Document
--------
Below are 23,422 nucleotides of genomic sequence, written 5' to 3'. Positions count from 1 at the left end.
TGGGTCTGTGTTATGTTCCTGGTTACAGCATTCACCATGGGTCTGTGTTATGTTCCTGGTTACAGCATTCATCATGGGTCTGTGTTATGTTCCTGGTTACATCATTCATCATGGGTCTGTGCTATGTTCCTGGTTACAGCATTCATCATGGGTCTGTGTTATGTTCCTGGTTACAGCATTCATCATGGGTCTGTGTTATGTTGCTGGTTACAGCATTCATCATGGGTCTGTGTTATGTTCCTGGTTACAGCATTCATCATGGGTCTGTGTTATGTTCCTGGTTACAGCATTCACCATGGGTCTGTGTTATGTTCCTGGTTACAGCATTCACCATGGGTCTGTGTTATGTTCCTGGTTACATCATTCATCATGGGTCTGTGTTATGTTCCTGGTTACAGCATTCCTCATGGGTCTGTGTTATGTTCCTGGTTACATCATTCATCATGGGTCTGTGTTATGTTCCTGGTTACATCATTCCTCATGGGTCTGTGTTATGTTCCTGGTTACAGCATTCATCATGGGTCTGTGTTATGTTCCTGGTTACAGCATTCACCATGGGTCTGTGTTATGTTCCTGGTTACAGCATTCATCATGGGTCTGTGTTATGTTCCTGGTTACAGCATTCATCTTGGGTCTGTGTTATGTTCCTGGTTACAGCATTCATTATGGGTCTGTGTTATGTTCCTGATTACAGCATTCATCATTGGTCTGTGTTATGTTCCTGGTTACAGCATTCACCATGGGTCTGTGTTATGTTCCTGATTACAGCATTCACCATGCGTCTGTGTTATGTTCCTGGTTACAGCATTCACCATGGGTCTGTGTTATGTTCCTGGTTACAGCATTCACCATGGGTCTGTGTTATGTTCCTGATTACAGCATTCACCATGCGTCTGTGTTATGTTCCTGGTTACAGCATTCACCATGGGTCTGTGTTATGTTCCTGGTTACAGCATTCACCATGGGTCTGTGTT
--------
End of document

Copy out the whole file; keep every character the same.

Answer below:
Below are 23,422 nucleotides of genomic sequence, written 5' to 3'. Positions count from 1 at the left end.
TGGGTCTGTGTTATGTTCCTGGTTACAGCATTCACCATGGGTCTGTGTTATGTTCCTGGTTACAGCATTCATCATGGGTCTGTGTTATGTTCCTGGTTACATCATTCATCATGGGTCTGTGCTATGTTCCTGGTTACAGCATTCATCATGGGTCTGTGTTATGTTCCTGGTTACAGCATTCATCATGGGTCTGTGTTATGTTGCTGGTTACAGCATTCATCATGGGTCTGTGTTATGTTCCTGGTTACAGCATTCATCATGGGTCTGTGTTATGTTCCTGGTTACAGCATTCACCATGGGTCTGTGTTATGTTCCTGGTTACAGCATTCACCATGGGTCTGTGTTATGTTCCTGGTTACATCATTCATCATGGGTCTGTGTTATGTTCCTGGTTACAGCATTCCTCATGGGTCTGTGTTATGTTCCTGGTTACATCATTCATCATGGGTCTGTGTTATGTTCCTGGTTACATCATTCCTCATGGGTCTGTGTTATGTTCCTGGTTACAGCATTCATCATGGGTCTGTGTTATGTTCCTGGTTACAGCATTCACCATGGGTCTGTGTTATGTTCCTGGTTACAGCATTCATCATGGGTCTGTGTTATGTTCCTGGTTACAGCATTCATCTTGGGTCTGTGTTATGTTCCTGGTTACAGCATTCATTATGGGTCTGTGTTATGTTCCTGATTACAGCATTCATCATTGGTCTGTGTTATGTTCCTGGTTACAGCATTCACCATGGGTCTGTGTTATGTTCCTGATTACAGCATTCACCATGCGTCTGTGTTATGTTCCTGGTTACAGCATTCACCATGGGTCTGTGTTATGTTCCTGGTTACAGCATTCACCATGGGTCTGTGTTATGTTCCTGATTACAGCATTCACCATGCGTCTGTGTTATGTTCCTGGTTACAGCATTCACCATGGGTCTGTGTTATGTTCCTGGTTACAGCATTCACCATGGGTCTGTGTT